We are Jamaicans but we are outlaws


The Jamaican constitution clearly delineates the heteronormative boundaries of citizenship. It ostensibly outlines the rights of all Jamaican citizens, but flagrantly restricts gay men’s claim to the rights to privacy and equality.

The Jamaican constitution includes a number of savings law clauses, which preclude the repeal of prior statutes that might be in conflict with constitutional principles. One such statute is the colonial-era ‘Offences Against Persons Act’ that criminalizes the ‘abominable crime of buggery’ (anal sex) as well as ‘gross indecency’ (intimacy) between men in public and private.

Advocates for the retention of these laws argue that they exist to protect children and to safeguard public morals. By advancing this argument, they recklessly conflate homosexuality with pedophilia and consensual intimacy with rape. This framing is not accidental but is a calculated attempt to stigmatize non-heterosexual identities. By using a savings law clause to elevate anti-gay laws beyond judicial scrutiny, the constitution privileges unscientific and exclusionary religious perspectives on wholesome gender and sexuality. Furthermore, it renders sexually active gay Jamaican citizens unapprehended criminals.

Anti-gay Christian crusaders argue that decriminalization of male homosexual intimacy is the equivalent of positing that gay identity is equal to heterosexual identity. (Let us ignore for a moment the fact that it is very much so.) The potential subversion of religious notions of sexual morality unifies Christians in revolt against demands for a more inclusive Jamaica.

Retention of the buggery and gross indecency laws symbolically represents the precarious and conditional nature of citizenship for gay people. We are Jamaicans but we are outlaws. We can be gay but the legal framework demands that we forgo seeking companionship and intimacy. Unofficially, we can break the law so long as our transgressions remain a private matter that has no legitimacy in public discourse on relationships, family and citizenship.

Characterizations of Jamaica as homophobic, while apt, fail to recognize the complexity of gay identity negotiations and the impact of internalized homophobia. The gay community is largely invisible and there is great ignorance in the society about homosexuality. Many gay Jamaicans feel compelled to deny their sexual identities to avoid scrutiny, harassment and violence. However, some are simply holding on to the strands of privilege received as a condition for remaining silent about the oppressive status quo.

The dehumanizing narratives about gay men that are pervasive in the Jamaican cultural imagination are encouraged by acquiescence from influential gay men in the society. We occasionally decry the violence periodically meted out to vulnerable gay Jamaicans who are unable to camouflage their sexualities or to barricade themselves in upscale, gated apartment complexes. For the most part, though, we are unconcerned.

Some of my colleagues in advocacy openly disagree with my oft-repeated assertion that we are shamelessly negligent. They deny that we make concessions to the homophobic cultural order when we lie about our sexualities by omission. They deny that we hide behind professional titles and concern for respectability. And they deny that we willfully bolt our closet doors to exonerate ourselves from the obligation to educate and re-socialize the public.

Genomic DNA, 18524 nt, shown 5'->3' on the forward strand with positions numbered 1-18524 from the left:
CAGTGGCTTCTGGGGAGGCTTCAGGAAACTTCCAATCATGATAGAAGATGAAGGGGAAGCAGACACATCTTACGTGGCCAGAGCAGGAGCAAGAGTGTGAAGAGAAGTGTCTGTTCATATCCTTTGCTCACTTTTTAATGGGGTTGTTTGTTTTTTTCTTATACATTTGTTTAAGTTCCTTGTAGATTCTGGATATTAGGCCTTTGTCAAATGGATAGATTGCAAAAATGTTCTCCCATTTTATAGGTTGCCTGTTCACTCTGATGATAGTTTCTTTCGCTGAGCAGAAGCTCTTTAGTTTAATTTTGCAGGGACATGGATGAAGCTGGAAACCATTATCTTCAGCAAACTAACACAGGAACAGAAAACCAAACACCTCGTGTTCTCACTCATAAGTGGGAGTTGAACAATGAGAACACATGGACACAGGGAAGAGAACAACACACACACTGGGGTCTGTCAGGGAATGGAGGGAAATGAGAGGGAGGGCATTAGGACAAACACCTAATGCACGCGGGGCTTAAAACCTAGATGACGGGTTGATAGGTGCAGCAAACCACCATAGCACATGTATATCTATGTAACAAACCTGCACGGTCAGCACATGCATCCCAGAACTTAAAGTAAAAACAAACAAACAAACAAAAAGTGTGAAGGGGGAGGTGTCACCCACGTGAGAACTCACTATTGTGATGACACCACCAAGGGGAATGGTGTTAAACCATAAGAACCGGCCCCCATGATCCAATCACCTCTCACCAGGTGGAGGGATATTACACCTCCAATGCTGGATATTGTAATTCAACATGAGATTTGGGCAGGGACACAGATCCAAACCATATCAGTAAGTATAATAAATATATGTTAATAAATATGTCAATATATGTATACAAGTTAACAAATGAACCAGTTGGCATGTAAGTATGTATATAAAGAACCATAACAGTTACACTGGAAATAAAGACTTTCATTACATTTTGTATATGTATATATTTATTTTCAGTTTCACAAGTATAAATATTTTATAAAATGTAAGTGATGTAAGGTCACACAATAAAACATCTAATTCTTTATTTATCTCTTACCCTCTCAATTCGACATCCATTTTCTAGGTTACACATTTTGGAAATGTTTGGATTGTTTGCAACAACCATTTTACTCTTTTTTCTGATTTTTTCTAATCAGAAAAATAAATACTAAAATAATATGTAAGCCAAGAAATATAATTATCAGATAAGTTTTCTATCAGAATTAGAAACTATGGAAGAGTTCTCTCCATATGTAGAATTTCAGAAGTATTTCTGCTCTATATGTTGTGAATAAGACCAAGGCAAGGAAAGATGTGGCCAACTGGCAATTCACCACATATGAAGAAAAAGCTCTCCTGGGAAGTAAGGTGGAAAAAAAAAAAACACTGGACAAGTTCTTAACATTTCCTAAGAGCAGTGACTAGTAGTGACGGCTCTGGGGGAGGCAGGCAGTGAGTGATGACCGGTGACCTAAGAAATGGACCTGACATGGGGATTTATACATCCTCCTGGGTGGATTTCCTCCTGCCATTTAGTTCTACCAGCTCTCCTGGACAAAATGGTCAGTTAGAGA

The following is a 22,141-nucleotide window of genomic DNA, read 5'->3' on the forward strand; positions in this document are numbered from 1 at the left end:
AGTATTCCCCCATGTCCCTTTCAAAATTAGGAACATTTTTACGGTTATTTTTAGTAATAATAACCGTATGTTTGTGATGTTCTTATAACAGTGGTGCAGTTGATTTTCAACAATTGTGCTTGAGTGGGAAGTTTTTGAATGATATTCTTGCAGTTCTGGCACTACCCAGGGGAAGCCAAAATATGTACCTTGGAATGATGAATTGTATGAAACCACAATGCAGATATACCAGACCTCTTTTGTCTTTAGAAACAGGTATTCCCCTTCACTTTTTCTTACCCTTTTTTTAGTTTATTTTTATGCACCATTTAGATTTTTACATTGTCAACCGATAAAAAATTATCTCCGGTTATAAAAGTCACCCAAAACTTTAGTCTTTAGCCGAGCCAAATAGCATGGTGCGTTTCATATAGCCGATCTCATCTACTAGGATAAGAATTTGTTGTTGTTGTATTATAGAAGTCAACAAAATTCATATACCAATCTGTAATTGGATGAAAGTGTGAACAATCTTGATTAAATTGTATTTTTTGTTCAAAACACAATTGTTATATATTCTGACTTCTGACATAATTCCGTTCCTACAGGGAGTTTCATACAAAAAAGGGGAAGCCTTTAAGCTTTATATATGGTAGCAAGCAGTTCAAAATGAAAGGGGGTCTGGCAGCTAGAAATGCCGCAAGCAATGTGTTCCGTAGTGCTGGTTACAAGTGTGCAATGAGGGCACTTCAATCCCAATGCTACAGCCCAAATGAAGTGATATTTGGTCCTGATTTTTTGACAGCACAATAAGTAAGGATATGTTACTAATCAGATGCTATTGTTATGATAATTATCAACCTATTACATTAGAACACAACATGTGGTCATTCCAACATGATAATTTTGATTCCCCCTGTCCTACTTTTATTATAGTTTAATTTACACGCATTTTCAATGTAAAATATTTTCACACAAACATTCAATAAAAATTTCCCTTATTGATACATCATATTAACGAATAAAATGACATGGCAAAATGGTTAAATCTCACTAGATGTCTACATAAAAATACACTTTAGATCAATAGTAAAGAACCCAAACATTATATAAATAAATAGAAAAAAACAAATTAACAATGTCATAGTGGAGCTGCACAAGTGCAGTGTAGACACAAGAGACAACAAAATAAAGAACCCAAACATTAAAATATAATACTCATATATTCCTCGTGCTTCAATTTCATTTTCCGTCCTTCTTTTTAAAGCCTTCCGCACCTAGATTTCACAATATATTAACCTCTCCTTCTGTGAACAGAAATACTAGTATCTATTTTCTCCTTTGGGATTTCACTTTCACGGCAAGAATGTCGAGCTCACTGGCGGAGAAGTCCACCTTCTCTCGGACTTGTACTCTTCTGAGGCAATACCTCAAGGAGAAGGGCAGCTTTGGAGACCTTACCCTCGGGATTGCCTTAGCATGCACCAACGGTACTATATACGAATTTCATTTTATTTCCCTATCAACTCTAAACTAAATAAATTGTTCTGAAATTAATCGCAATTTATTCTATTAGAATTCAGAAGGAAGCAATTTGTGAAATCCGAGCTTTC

I insist that we must break the tradition of complicity and proactively challenge those who guard the gates of normalcy and citizenship. If not for ourselves, then for those who feel the brunt of anti-gay animus. The routine abuses and anticipated limitations we subject ourselves to are not necessary conditions. If we truly believed we were equal and deserving of the rights of citizenship, we would not passively wait for our belief to be validated by the majority but would boldly claim our birthright.

Alas, for many gay men in Jamaica being closeted is virtuous and agitating for change is seen as a needless and futile pursuit. We claim we accept ourselves in private conversations with like-minded individuals, but our stoicism betrays a deeply rooted sense that we are inferior.

Jamaica is our home, but we are resident aliens. Too few of us are willing to invest in liberating ourselves from our homophobic and heterosexist socialization. We surrender to and are held hostage by the fear that if we should breach the terms of our residency we might be deported from our homes, communities and jobs.

But all of us are not vulnerable in the same way. In fact, some of us have secure jobs, are not likely to be evicted from our homes and are not vulnerable to physical violence. It is our fear of ourselves and our inability to believe that we are worthy of recognition and worthy of equality that keeps us invisible, disenfranchised and vulnerable.


About The Author

Javed is a graduate of Lester B. Pearson United World College of the Pacific and Dartmouth College. His senior thesis at Dartmouth explored the history of gay identity, community formation and activism in postcolonial Jamaica. After living in Canada, France and the United States for six years, Javed returned to his native Jamaica in July 2012 to serve as a Richard D. Lombard Public Service Fellow. He currently works with J-FLAG, the foremost LGBT rights advocacy organization in the country, as their Public Education and Outreach Officer. Javed identifies as gay, atheist, feminist and secularist. He is a social and economic justice advocate whose primary work deals with social exclusion based on class, sexuality and gender identity. Starting Fall 2013, Javed will be a doctoral student in sociology at Yale University.

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